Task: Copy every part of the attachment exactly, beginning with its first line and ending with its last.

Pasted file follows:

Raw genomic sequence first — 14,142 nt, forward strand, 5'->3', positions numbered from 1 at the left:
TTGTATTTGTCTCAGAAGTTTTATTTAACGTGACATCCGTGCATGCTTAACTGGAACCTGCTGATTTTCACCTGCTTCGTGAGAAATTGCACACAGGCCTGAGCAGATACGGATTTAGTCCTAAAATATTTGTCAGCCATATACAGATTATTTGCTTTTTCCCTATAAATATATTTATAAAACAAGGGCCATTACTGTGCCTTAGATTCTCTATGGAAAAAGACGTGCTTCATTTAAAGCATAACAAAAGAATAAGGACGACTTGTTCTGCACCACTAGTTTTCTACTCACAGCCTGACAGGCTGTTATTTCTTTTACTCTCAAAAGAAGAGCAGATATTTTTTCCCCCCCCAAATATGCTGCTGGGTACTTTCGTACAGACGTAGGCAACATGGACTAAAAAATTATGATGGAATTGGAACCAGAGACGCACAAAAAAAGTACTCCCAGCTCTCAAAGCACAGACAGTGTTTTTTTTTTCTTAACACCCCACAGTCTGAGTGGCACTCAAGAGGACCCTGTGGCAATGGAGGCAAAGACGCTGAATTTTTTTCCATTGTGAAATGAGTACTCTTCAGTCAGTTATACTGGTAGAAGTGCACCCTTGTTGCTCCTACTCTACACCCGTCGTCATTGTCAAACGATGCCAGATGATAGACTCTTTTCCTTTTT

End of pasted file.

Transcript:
Raw genomic sequence first — 14,142 nt, forward strand, 5'->3', positions numbered from 1 at the left:
TTGTATTTGTCTCAGAAGTTTTATTTAACGTGACATCCGTGCATGCTTAACTGGAACCTGCTGATTTTCACCTGCTTCGTGAGAAATTGCACACAGGCCTGAGCAGATACGGATTTAGTCCTAAAATATTTGTCAGCCATATACAGATTATTTGCTTTTTCCCTATAAATATATTTATAAAACAAGGGCCATTACTGTGCCTTAGATTCTCTATGGAAAAAGACGTGCTTCATTTAAAGCATAACAAAAGAATAAGGACGACTTGTTCTGCACCACTAGTTTTCTACTCACAGCCTGACAGGCTGTTATTTCTTTTACTCTCAAAAGAAGAGCAGATATTTTTTCCCCCCCCAAATATGCTGCTGGGTACTTTCGTACAGACGTAGGCAACATGGACTAAAAAATTATGATGGAATTGGAACCAGAGACGCACAAAAAAAGTACTCCCAGCTCTCAAAGCACAGACAGTGTTTTTTTTTTCTTAACACCCCACAGTCTGAGTGGCACTCAAGAGGACCCTGTGGCAATGGAGGCAAAGACGCTGAATTTTTTTCCATTGTGAAATGAGTACTCTTCAGTCAGTTATACTGGTAGAAGTGCACCCTTGTTGCTCCTACTCTACACCCGTCGTCATTGTCAAACGATGCCAGATGATAGACTCTTTTCCTTTTT